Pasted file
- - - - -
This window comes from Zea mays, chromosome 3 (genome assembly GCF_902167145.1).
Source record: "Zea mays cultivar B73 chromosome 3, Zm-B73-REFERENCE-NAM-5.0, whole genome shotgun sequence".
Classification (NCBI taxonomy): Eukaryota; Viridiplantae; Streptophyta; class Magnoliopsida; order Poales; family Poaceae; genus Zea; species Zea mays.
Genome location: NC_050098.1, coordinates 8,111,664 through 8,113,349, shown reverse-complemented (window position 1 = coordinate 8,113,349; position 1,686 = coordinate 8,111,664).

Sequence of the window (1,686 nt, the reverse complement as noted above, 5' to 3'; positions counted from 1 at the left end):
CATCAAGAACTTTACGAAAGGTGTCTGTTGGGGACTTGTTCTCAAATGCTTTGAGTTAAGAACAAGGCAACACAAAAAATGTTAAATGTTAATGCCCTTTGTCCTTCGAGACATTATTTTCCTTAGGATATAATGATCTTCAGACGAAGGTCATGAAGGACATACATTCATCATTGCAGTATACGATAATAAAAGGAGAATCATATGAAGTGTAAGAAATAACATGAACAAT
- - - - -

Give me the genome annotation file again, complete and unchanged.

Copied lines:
This window comes from Zea mays, chromosome 3 (genome assembly GCF_902167145.1).
Source record: "Zea mays cultivar B73 chromosome 3, Zm-B73-REFERENCE-NAM-5.0, whole genome shotgun sequence".
Classification (NCBI taxonomy): Eukaryota; Viridiplantae; Streptophyta; class Magnoliopsida; order Poales; family Poaceae; genus Zea; species Zea mays.
Genome location: NC_050098.1, coordinates 8,111,664 through 8,113,349, shown reverse-complemented (window position 1 = coordinate 8,113,349; position 1,686 = coordinate 8,111,664).

Sequence of the window (1,686 nt, the reverse complement as noted above, 5' to 3'; positions counted from 1 at the left end):
CATCAAGAACTTTACGAAAGGTGTCTGTTGGGGACTTGTTCTCAAATGCTTTGAGTTAAGAACAAGGCAACACAAAAAATGTTAAATGTTAATGCCCTTTGTCCTTCGAGACATTATTTTCCTTAGGATATAATGATCTTCAGACGAAGGTCATGAAGGACATACATTCATCATTGCAGTATACGATAATAAAAGGAGAATCATATGAAGTGTAAGAAATAACATGAACAAT